IT ISN'T JUST ME: I've recently expounded on the issue of dogmatic teaching in the self defense world, and I'm not alone in my criticism. Check out this post from Roger Phillips over at warriortalk.com, then read the entire discussion. (I've never met Roger, don't know him from Adam, but he makes sense. Can't say that about everyone.)

POCKET COMPANION: no, not a J-frame! From Dustin's Gun Blog I learned of a new iPhone/iPod Touch app called Legal Heat. It's an interactive version of their printed guide to concealed carry and gun laws in all 50 states, written by attorneys and instructors. It' a great idea, and something that's needed. Unfortunately, despite the viability of the concept I cannot in good conscience recommend this particular app.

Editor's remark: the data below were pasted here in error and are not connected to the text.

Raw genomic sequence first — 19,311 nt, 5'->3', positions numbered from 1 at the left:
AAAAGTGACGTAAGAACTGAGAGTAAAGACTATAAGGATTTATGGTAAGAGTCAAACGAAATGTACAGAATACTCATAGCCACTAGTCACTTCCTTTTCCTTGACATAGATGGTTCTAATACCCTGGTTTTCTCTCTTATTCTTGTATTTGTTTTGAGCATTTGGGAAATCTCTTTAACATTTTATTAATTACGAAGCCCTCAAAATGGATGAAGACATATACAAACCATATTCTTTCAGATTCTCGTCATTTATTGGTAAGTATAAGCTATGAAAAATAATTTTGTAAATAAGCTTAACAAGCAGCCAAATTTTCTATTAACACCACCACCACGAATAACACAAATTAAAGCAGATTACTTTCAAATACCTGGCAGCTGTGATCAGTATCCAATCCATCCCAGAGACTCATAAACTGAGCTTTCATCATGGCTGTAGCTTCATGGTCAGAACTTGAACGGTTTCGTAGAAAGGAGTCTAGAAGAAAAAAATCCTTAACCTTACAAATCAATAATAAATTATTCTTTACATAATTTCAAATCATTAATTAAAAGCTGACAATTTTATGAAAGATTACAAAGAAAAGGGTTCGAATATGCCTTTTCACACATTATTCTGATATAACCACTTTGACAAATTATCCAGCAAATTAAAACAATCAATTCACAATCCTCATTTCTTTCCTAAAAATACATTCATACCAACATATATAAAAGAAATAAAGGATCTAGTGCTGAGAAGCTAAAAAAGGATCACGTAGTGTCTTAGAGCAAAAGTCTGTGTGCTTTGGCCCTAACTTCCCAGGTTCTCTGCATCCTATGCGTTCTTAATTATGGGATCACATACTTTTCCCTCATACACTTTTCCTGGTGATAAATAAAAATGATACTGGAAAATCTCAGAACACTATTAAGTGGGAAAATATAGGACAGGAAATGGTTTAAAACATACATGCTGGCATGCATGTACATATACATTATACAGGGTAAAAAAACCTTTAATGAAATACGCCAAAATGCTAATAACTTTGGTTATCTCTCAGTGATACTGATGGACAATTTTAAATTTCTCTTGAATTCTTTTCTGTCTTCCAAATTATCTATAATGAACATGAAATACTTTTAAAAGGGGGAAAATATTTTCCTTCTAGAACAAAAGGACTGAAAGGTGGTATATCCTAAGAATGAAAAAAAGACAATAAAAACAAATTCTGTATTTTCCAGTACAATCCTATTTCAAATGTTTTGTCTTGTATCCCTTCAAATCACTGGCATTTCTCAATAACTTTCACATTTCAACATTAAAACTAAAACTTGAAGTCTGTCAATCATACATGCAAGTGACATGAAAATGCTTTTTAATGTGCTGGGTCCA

There is a big issue with Legal Heat's usability. The pages are just images of the book, which means they're pictures and not text. This sounds inconsequential, but it's not. When you bring up the laws on a state, because it's showing the whole page the text is tiny; unreadably small. To read it, you need to magnify the image by pinching. (The usual double-tap doesn't work, because it doesn't work on full-frame images!) Once you magnify the image to read the text, you have to continually scroll back and forth because images don't wrap text. Finally, the app doesn't support screen rotation; it only displays in portrait orientation, which exacerbates the scrolling issue.

Frankly, iPhone users are accustomed to a higher level of application quality than Legal Heat delivers. If they would simply make their pages actual text and enable screen rotation I'd be comfortable recommending it. As it stands, even at $1.99 it's not worth the hassle.